Is This What Diablo III Used To Look Like?


Two years after the release of Diablo II: lord of Destruction, Blizzard North had a falling out with Blizzard’s parent company, Vivendi, and its employees went on to form new companies like Flagship Studios and Hyboreal Games.


Before the fallout, however, around 2003, Blizzard North were working on their next game — a game that, judging by some character models we unearthed from the blog of ex-Blizzard employee, Alan Ackerman — looks awfully like a Diablo game.


Here’s a model  of what we’re assuming is an enemy — the Flayed Hound. Diablo already has enemies and items with “Flayed” in their names as a prefix or suffix, so it isn’t too much of a stretch, especially given the art style, to imagine that this could have been for a Diablo-related project.


The mystery gets even more interesting if you read what Mr. Ackerman has to say about the dog’s texture map, pictured above:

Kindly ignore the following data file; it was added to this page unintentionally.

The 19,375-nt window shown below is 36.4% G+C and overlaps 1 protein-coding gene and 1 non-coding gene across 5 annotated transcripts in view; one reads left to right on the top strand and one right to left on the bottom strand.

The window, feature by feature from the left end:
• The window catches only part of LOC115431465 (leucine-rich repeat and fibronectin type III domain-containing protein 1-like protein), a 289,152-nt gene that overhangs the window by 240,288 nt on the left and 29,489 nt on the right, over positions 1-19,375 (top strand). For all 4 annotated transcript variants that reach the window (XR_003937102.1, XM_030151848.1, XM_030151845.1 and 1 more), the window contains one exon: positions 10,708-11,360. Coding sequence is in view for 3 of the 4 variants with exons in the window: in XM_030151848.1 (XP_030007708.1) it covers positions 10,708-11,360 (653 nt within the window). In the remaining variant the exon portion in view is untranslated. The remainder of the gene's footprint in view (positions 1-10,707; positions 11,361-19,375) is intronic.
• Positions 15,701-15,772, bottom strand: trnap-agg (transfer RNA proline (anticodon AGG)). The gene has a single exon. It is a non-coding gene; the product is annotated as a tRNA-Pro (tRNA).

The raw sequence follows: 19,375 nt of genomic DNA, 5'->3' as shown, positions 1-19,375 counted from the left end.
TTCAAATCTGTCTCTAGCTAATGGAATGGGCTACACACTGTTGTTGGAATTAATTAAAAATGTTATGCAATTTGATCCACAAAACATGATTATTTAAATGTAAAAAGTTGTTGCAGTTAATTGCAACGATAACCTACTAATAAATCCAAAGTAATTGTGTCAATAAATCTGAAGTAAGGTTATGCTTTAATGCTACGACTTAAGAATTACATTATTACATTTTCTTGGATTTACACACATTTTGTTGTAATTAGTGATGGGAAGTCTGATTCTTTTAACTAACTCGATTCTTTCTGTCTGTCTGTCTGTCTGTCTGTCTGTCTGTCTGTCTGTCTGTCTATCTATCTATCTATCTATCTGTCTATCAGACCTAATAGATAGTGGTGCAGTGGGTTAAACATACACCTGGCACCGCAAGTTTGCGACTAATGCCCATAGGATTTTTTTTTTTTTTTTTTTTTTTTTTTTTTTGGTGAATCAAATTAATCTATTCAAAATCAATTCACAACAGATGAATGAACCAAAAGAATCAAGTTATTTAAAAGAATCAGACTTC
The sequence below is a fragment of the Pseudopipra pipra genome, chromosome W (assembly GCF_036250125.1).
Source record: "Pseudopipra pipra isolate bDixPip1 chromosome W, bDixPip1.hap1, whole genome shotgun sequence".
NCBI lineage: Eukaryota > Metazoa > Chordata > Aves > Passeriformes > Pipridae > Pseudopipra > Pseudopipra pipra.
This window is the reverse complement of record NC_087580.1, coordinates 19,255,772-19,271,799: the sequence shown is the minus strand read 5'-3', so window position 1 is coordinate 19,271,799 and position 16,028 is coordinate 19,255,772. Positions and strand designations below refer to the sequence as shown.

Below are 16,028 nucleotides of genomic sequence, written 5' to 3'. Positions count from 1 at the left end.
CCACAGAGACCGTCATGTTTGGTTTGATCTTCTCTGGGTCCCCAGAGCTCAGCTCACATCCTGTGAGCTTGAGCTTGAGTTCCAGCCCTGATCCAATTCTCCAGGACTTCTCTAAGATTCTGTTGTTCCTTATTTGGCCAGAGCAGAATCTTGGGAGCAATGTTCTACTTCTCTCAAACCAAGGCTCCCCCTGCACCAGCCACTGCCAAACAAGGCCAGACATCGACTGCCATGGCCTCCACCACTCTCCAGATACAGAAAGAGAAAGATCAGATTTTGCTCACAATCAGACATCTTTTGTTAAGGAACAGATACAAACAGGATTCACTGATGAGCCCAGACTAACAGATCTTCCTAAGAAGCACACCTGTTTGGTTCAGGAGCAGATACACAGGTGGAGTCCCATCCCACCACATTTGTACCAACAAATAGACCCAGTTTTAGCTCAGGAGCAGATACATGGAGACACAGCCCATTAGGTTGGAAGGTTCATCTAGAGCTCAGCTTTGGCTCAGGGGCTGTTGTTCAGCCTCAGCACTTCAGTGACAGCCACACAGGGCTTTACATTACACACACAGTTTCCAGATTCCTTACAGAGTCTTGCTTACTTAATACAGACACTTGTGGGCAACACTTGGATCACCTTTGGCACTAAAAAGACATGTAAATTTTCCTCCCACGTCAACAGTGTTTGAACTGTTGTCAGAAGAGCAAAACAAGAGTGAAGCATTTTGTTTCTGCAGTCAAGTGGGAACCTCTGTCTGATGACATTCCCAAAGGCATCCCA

“We [were] using pretty simple texture maps; at the time, massively multi-player engines limited the technology that could be used on models. It also did not make much sense to use normal maps and such objects that were going to be pretty small in game (at the time there was no planned zoom or camera controls).”


Massively multiplayer engines? Does this mean Blizzard were potentially working on an MMORPG based on Diablo after all? Or perhaps, the game simply ran on the World of WarCraft engine.


Here’s another model by the same artist, this one of an “Immolated Warrior.” Call it what you will, but ultimately, it’s a bloody (literally) skeleton, and skeletons are all too common in Diablo. Oh, and “Immolated Arrow” just so happens to be one of the Amazon’s skills in Diablo II as well.


After a large number of Blizzard North employees left the company, Vivendi shut the division down. At the time, they were rumoured to have been working on Diablo III, which, as we now know, went through several reiterations before Blizzard settled on the final, more colourful style.

Ishaan Sahdev
Ishaan specializes in game design/sales analysis. He's the former managing editor of Siliconera and wrote the book "The Legend of Zelda - A Complete Development History". He also used to moonlight as a professional manga editor. These days, his day job has nothing to do with games, but the two inform each other nonetheless.